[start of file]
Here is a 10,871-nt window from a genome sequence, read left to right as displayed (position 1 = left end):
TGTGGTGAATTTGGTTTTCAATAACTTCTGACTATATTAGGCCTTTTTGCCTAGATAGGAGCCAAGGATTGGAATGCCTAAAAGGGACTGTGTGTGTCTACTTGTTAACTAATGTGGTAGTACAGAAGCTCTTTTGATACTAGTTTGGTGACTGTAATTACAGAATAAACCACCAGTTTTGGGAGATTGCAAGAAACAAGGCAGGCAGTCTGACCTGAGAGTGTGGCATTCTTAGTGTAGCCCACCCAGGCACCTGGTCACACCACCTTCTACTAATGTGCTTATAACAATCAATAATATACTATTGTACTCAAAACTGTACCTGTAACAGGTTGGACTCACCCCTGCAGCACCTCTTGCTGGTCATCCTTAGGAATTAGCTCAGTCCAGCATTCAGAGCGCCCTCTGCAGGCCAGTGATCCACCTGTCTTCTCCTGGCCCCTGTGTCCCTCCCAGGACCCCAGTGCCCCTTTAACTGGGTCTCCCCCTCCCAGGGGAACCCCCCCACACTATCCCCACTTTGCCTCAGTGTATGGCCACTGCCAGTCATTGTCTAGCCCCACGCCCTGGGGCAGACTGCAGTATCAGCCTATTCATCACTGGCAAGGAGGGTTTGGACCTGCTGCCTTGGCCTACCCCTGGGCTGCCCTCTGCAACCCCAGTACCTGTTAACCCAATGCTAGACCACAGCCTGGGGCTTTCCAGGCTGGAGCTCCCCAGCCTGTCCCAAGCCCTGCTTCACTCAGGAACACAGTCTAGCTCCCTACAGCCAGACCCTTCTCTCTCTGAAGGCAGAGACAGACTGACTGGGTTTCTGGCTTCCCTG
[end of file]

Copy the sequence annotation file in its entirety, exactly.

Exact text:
Here is a 10,871-nt window from a genome sequence, read left to right as displayed (position 1 = left end):
TGTGGTGAATTTGGTTTTCAATAACTTCTGACTATATTAGGCCTTTTTGCCTAGATAGGAGCCAAGGATTGGAATGCCTAAAAGGGACTGTGTGTGTCTACTTGTTAACTAATGTGGTAGTACAGAAGCTCTTTTGATACTAGTTTGGTGACTGTAATTACAGAATAAACCACCAGTTTTGGGAGATTGCAAGAAACAAGGCAGGCAGTCTGACCTGAGAGTGTGGCATTCTTAGTGTAGCCCACCCAGGCACCTGGTCACACCACCTTCTACTAATGTGCTTATAACAATCAATAATATACTATTGTACTCAAAACTGTACCTGTAACAGGTTGGACTCACCCCTGCAGCACCTCTTGCTGGTCATCCTTAGGAATTAGCTCAGTCCAGCATTCAGAGCGCCCTCTGCAGGCCAGTGATCCACCTGTCTTCTCCTGGCCCCTGTGTCCCTCCCAGGACCCCAGTGCCCCTTTAACTGGGTCTCCCCCTCCCAGGGGAACCCCCCCACACTATCCCCACTTTGCCTCAGTGTATGGCCACTGCCAGTCATTGTCTAGCCCCACGCCCTGGGGCAGACTGCAGTATCAGCCTATTCATCACTGGCAAGGAGGGTTTGGACCTGCTGCCTTGGCCTACCCCTGGGCTGCCCTCTGCAACCCCAGTACCTGTTAACCCAATGCTAGACCACAGCCTGGGGCTTTCCAGGCTGGAGCTCCCCAGCCTGTCCCAAGCCCTGCTTCACTCAGGAACACAGTCTAGCTCCCTACAGCCAGACCCTTCTCTCTCTGAAGGCAGAGACAGACTGACTGGGTTTCTGGCTTCCCTG